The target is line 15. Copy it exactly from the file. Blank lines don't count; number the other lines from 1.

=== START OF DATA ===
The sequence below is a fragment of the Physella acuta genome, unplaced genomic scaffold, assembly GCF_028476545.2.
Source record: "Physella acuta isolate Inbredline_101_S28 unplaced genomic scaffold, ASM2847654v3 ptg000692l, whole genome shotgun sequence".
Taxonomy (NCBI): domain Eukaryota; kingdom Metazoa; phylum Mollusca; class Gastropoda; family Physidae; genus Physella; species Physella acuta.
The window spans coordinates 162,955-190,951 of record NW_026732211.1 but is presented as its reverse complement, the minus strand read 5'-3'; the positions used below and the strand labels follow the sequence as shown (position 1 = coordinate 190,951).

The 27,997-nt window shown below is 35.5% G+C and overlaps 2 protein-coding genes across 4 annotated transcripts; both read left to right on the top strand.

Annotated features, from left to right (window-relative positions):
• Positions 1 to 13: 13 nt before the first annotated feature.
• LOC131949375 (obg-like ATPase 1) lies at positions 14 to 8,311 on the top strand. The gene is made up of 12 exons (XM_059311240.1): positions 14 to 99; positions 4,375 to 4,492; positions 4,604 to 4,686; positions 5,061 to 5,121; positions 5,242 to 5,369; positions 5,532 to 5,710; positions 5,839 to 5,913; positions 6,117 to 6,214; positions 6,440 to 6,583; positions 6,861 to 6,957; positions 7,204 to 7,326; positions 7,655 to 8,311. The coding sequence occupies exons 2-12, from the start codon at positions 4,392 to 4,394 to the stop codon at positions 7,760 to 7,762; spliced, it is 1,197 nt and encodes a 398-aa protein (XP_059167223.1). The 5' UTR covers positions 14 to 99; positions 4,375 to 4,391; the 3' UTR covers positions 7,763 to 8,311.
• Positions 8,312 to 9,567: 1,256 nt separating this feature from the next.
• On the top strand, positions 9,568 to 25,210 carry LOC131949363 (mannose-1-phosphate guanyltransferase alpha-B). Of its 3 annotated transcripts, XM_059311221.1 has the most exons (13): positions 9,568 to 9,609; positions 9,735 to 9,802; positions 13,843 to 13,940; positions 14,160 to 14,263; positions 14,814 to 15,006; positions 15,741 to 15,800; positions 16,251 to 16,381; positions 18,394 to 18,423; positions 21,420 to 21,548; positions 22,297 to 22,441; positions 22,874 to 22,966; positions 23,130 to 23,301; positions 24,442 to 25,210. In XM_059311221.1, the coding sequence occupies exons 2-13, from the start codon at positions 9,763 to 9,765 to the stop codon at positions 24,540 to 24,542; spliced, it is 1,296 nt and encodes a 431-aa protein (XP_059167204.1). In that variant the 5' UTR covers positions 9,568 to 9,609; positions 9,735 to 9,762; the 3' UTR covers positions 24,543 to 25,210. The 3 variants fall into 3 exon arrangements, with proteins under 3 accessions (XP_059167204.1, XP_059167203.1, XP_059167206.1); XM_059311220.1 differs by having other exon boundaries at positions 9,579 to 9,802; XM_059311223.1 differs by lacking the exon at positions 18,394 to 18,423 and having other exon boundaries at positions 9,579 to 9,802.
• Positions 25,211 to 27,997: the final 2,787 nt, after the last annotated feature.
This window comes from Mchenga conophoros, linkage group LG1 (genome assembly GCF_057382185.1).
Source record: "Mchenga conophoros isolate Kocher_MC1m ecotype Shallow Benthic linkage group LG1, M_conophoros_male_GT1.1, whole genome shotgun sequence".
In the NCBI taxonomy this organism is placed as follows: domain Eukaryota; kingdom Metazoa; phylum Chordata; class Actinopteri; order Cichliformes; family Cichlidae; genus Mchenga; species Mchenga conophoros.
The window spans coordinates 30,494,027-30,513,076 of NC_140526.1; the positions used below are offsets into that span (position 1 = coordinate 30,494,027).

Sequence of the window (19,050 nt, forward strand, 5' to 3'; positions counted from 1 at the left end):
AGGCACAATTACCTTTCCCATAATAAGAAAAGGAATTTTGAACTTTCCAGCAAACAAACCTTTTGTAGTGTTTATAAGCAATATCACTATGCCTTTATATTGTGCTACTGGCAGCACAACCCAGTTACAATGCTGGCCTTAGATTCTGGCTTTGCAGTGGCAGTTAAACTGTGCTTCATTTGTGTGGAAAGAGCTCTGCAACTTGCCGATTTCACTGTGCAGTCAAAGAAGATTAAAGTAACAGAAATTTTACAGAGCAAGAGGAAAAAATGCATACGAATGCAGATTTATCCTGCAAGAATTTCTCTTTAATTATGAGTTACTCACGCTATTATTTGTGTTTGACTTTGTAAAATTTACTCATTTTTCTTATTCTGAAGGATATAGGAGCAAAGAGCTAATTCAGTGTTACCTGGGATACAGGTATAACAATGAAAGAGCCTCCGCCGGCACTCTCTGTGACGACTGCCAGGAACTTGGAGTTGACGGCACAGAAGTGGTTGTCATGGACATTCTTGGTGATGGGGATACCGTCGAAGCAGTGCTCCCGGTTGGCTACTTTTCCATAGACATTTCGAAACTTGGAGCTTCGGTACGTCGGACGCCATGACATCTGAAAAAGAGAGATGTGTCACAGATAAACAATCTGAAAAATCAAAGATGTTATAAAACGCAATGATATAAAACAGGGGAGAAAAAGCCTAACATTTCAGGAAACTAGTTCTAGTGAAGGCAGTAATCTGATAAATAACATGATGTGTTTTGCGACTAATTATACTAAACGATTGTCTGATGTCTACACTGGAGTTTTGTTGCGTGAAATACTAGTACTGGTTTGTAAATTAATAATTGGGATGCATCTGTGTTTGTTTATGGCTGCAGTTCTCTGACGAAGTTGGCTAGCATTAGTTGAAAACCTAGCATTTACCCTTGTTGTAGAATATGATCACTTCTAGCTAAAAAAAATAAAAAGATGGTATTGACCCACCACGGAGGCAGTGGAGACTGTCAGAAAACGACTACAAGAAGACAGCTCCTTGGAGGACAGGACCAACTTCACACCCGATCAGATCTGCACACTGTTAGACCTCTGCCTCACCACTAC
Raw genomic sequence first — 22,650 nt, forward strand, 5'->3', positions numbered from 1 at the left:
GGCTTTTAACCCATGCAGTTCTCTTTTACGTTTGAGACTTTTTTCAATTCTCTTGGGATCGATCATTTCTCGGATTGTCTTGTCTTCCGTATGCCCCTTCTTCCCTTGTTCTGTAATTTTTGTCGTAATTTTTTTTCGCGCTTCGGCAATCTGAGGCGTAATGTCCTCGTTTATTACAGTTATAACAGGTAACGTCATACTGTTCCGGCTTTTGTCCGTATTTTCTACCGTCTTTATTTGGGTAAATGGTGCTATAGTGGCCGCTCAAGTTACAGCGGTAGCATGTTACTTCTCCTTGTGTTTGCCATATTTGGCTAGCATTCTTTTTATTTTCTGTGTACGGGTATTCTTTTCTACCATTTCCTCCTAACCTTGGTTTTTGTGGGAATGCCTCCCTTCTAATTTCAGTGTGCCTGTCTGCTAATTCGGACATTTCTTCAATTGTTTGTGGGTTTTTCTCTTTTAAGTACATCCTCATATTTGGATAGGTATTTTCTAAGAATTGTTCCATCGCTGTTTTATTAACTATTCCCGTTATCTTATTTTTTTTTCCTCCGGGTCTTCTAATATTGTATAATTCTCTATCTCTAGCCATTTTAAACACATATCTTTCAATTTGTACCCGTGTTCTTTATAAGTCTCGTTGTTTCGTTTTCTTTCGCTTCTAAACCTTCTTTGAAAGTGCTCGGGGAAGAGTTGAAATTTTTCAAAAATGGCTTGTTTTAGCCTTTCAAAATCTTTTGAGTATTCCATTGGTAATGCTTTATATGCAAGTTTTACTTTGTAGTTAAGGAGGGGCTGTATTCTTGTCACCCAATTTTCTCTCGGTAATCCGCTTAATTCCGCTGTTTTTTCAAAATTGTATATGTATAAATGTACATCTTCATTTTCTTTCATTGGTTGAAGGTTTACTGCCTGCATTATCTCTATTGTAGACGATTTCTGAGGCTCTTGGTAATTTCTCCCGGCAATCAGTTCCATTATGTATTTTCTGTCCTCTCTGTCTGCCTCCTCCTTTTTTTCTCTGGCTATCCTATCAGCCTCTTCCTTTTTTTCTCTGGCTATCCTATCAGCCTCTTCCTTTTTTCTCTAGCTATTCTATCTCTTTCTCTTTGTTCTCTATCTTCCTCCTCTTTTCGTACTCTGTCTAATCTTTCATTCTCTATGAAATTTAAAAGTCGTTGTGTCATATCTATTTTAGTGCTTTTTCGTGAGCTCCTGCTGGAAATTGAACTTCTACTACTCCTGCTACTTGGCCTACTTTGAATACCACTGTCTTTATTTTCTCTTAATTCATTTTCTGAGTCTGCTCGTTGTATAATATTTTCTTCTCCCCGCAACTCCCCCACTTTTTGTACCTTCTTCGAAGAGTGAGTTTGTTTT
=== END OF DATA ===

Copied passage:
The window spans coordinates 30,494,027-30,513,076 of NC_140526.1; the positions used below are offsets into that span (position 1 = coordinate 30,494,027).